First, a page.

4. Sensibly Designing-in Sensors
In general, each application requires a certain type of sensor; a carbon monoxide detector needs a CO sensor, a smoke detector needs an ionization or photoelectric sensor, a motion detector needs a PIR sensor, and so on. Once the type of sensor is selected, how it is designed and what MCU is selected can save power and cost. The reference designs below provide some insights.
The Silicon Labs RD-0030-0201 zigbee Contact Sensor Reference Design monitors entry points such as doors and windows. The main sensor is a reed switch to detect the presence of a nearby magnet and determine if an entry point is open or closed. Once a magnetic field reaches a certain threshold, the sensor assumes the entry point status has changed and a wireless notification cycle is initiated.When it comes to the number of entry events, while it has an effect on battery life, the number itself is a small factor when measured across multiple entry events, as seen in Figure 2.
Figure 2: Contact Sensor Battery Life
However, if the reed switch is held static in a specific state (open or closed) for long periods of time, it can affect battery life if the state creates a very low series impedance circuit across the battery supply. To avoid this situation, Silicon Labs developed a reference design with kilo-ohms of impedance across the battery supply when the reed switch is opened or closed so the state of the reed switch is negligible on the chosen battery. In other words, a door can remain open or closed for many days with very little effect on the battery.MCU choice can also make a difference in the sensor node's power. The RD-0039-0201 zigbee Capacitive-Sense Dimmer Switch Reference Design is used to control zigbee-based LED lighting nodes.
This design is battery-powered and uses zigbee so it can be placed anywhere on a flat surface, fully wireless from the switch to the lights. It also employs capacitive sensors to detect the user's physical touch to correspond to particular lighting commands. This reference design uses a small, low-storage CR2032 battery. To conserve energy, the design uses a Silicon Labs low-cost, energy efficient 8-bit EFM8SB1 MCU for touch sensing capability. This circuit is designed to operate below 1µA to detect multiple touch points and gestures for light commands, such as on or off or level control. Further, these capacitive events are monitored in a relatively slow, millisecond duty cycle rate since people are accustomed to relatively slow human interface responses compared to most MCU capabilities. This saves battery power without sacrificing usability.All of these factors should be considered when designing for the targeted battery life of a product.
Adjusting MCU Polling Frequency Saves Power with No User Impact
MCU capacitive events are monitored in a relatively slow, milli-second duty cycle rate since people are accustomed to relatively slow human interface responses compared to most MCU capabilities. This saves battery power without sacrificing usability.
5. Space Constraints and Stored Power in the Design
Once the target market and electronic components that affect battery life are considered, one must look at different battery options. In general, smaller batteries have less storage capability than larger ones and are described in milliamp-hours (mAh). In addition, a battery's chemical composition plays into its cost as well as its storage effectiveness.Alkaline batteries, such as 1.5 volt AA and AAA, are very low-cost and possess high storage capabilities; however, they are large in size, prone to high leakage and are typically limited to handheld devices such as television remote controls. Also, two Alkaline batteries are commonly used to achieve a minimum three volt supply required in many consumer products.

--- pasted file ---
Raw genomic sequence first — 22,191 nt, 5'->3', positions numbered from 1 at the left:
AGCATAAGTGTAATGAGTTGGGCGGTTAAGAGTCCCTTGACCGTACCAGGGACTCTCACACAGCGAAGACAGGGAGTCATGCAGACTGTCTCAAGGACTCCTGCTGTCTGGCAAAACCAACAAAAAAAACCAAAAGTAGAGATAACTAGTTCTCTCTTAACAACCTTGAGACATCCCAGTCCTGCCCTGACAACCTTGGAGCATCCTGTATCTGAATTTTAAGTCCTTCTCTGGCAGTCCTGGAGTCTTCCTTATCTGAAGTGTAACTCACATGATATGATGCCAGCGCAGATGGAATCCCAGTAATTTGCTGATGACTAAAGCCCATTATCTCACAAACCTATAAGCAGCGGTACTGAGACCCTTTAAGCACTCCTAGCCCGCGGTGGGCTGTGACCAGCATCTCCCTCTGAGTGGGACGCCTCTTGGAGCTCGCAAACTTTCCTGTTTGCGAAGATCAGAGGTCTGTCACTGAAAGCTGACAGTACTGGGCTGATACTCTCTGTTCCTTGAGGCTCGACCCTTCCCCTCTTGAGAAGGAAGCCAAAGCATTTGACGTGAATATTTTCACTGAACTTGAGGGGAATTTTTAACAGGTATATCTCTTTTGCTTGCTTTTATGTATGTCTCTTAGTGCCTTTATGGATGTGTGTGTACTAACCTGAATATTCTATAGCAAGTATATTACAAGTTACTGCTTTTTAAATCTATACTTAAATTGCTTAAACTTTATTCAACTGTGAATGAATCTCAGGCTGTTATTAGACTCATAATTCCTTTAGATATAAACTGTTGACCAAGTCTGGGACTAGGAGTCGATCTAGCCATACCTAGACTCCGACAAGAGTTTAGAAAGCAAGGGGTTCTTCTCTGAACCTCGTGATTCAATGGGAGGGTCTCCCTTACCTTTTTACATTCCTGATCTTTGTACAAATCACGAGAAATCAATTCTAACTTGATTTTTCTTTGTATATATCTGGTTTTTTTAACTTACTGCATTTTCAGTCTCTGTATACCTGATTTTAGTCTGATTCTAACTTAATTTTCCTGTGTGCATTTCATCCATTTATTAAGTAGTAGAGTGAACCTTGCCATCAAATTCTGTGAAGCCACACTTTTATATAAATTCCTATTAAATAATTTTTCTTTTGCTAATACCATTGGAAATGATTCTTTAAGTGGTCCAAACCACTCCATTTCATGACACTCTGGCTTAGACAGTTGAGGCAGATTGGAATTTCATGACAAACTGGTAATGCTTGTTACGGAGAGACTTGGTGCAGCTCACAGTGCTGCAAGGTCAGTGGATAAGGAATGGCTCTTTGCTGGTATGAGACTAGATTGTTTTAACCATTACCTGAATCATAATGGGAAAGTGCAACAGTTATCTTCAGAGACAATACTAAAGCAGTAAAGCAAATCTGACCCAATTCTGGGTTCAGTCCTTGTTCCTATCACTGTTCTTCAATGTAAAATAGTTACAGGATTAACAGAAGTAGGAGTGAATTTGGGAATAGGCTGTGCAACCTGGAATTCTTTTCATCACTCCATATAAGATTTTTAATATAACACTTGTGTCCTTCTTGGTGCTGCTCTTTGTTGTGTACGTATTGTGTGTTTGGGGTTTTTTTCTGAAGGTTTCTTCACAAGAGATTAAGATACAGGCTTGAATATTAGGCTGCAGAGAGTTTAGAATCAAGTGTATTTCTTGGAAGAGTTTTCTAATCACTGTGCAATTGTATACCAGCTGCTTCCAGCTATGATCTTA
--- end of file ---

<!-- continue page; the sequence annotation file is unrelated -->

Lithium batteries, such as CR2 and CR123A are smaller in size and weigh less than Alkaline, but have higher costs; therefore these batteries are favored in designs which benefit from small size and low leakage such as security sensors. Even smaller coin-cell sized batteries, such as the CR2032 are efficient when it comes to storage versus size, and have better leakage rates in comparison to Alkaline. However, given they possess less than one-fourth the storage to two AAA batteries, these coin-cell batteries are mainly used in designs optimized for very low power use. Table 2 provides an overview of these differences between these batteries.
|Voltage||3 V||3 V||3 V||3 V|
|Capacity||1000 mAh||225 mAh||1500 mAh||800 mAh|
|Diameter||10.5 mm (x2)||20 mm||17 mm||15.6 mm|
|Height||45 mm||3.2 mm||34 mm||27 mm|
|Weight||24 g||3 g||17 g||11 g
When these design considerations are employed, the benefit is a lower-cost IoT sensor that is capable of achieving an increased battery life for a given target market. For example the RD-0030-0201 zigbee Contact Sensor Reference Design runs up to five years on a single CR2032. And the RD-0039-0201 zigbee Capacitive-Sense Dimmer Switch Reference Design operates longer than typical battery-powered consumer remotes.
Some of the main contributors to this long battery life are the low-sleep current on the EM3587 zigbee Pro transceiver as well as its ability to efficiently wake up and transmit data. This particular design is configured to provide non-entry status updates approximately once per minute, which also minimizes its battery use.
Jump Start Your Power Savings with Reference Designs
By carefully assessing the design considerations outlined in this article, a product designer can effectively achieve a small form-factor product able to reliably operate with a low-cost battery. Silicon Labs offers an array of IoT reference designs that eliminate many of the design complexities and optimize battery use for particular applications such as a door/window sensor (RD-0030-0201) and capacitive-sense dimmer switch (RD-0039-0201).